Tip: Visit Josef Chromy for fine wine, views and a fascinating tale about how Josef escaped from war-torn Europe.
Day 6- Tasmania road trip: Launceston to Mole Creek
About an hour’s drive west of Launceston, Mole Creek is a country town renowned for its caves.
Mole Creek has a couple of show caves with permanent lighting and paths but a guided adventure exploring Mole Creek’s wild caves is an experience to remember.
Tip: The Mole Creek Pub’s ‘Tiger Bar’ has photos, models and trinkets relating to the presumably-extinct Tasmanian tiger.
Day 7 – Tasmania road trip: Mole Creek to Burnie
The road to Burnie offers an excellent opportunity to discover gourmet delights in Tasmania’s North West along the Cradle to Coast Tasting Trail.
Learn how Australian olive oil is produced at Cradle Coast Olives and visit the cellar door of Spreyton Cider, which has been a family business since 1908.
Pop into Hellyer’s Road Distillery for a dram. The distillery is Australia’s largest boutique distillery of whisky.
A 90-minute drive from Burnie, on the northwest tip of the island, is a thrilling forest adventure.
Dismal Swamp is a natural Blackwood forest sinkhole that was formed over thousands of years ago by dissolving dolomite.
Between Dismal Swamp and Burnie, Stanley is a picturesque seaside town and a launching point for wildlife tours to Bull Rock to see Australian fur seals in their natural environment.
Tip: Visit 41 Degrees South Salmon and Ginseng Farm to find out about a rare root more precious than gold.
Day 8 – Self drive Tasmania from Burnie to Corinna
Tasmania’s Tarkine is an unspoilt World Heritage-listed wilderness that is home to Australia’s largest temperate rainforest.
A good introduction to the Tarkine is to stay at Corinna Tasmania, a former gold-mining town that has been transformed into an isolated wilderness getaway.
From Corinna, on the Pieman River, there are several walks including the White River path, which winds towards Whyte River disappearing into a tangle of trees, ferns and bushes.
The Whyte River flows into the Pieman River, a fertile ground for huon pine, which is a highly sought-after long-lasting timber.
A romantic way of experiencing the wilderness is on the Pieman River on board Arcadia II. The historic boat was built in 1939 from huon pine.
Tip: Make sure to fill up your tank before getting to Corinna as there’s no petrol available in this forest outpost.
Day 9 – Corinna to Strahan
The Western Wilderness calls.
On the drive to Strahan it’s worthwhile stopping at Rosebery to stretch the legs at Montezuma Falls, the highest and most photographed waterfall in Tasmania.
It’s an easy 4km walk through the rainforest.
30kms away, a stroll through the historic mining town of Zeehan is a blast from the past.
Day 10 – Things to do in Strahan
Strahan’s waterfront village has a Disney-like appeal.
Waterfront cottages echo the history of the miners, pine workers and fisherman of the past.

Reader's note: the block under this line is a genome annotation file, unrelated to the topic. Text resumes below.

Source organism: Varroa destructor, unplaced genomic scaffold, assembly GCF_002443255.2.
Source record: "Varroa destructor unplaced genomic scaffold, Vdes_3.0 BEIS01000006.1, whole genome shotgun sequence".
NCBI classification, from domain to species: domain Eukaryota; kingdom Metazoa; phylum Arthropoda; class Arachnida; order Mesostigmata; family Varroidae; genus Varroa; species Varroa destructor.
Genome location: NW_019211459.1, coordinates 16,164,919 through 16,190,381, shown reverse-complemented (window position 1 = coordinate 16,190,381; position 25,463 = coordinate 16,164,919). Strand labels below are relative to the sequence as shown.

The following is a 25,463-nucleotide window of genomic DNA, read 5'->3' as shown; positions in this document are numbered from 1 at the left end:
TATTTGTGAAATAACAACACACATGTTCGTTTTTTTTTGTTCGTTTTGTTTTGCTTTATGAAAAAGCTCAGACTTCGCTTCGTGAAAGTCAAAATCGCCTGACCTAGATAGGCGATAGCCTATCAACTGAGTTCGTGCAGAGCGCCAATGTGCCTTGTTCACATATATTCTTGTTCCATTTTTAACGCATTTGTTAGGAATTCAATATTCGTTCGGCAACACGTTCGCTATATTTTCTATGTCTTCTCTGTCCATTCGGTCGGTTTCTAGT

Tours of the Western Wilderness include a cruise on the Gordon River and a ride on the West Coast Wilderness Railway, where the rack and pinion railway steams through dense rainforests and gorges, around tight curves and across spectacular bridge crossings.
The steam railway runs on a 19th-century rack and pinion system through dense rainforests, gorges, with tight curves and spectacular bridge crossings between the mining town of Queenstown and the port at Strahan
You can fly above the wilderness in a seaplane over rivers and forests, and land on the Gordon River.
For those who love wildlife, the Bonnet Island penguin experience should be at the top of the list.
A boat ride from Strahan to the mouth of Macquarie Harbour brings us to the island just before dusk.
The narrow, 120-metre entrance to the enormous Macquarie Harbour, which is about six times the size of Sydney Harbour, was discovered in 1815.
Timber cutters moved in and in 1822, a signal station was erected near Cape Sorell. It was manned by convicts from the nearby Sarah Island penal settlement.
In other places, little penguins like to come ashore in the safety of large numbers. But on Bonnet Island, they sneak home under the cover of night, rocks and dense low-lying shrubs.
Little penguins are also known as fairy penguins or blue penguins and are the world’s smallest penguin species. They grow up to 40 cm tall and weigh around 1 kg.
Tip: Wildlife lovers should try the Bonnet Island Penguin Experience, which offers a close-up look at little penguins emerging out of the water at night.
Day 11 – Strahan to Lake St Clair
One of Australia’s most famous walking trails, the Overland Track ends in Cradle Mountain-Lake St Clair National Park.
But even if you’re not keen on hiking, the park is worth visiting for its scenery and there are plenty of easier walking trails.
The best place to stay is at Pumphouse Point, which is a beautifully converted historic pump house that is now a boutique hotel.
Tip: Make sure to pack warm clothes for hiking. With an average daily temperature in of around 12°C, there’s plenty of opportunity to snuggle up by the fire.
Day 12 – Lake St Clair to Hobart
On the way back to Hobart, it’s worth visiting Mount Field National Park.
From tall swamp gum forests and massive tree ferns to rainforest along the Lake Dobson Road and alpine vegetation, there’s a range of vegetation in Mount Field National Park.
The walk through magnificent fern forests past tall trees takes you to picturesque Russell Falls.
For longer walks, head to Lake Dobson, where there are all-day walking tracks, skiing areas and dramatic mountain scenery.
The park is a lush magical forest with enchanting views and there’s always the chance you might spot a platypus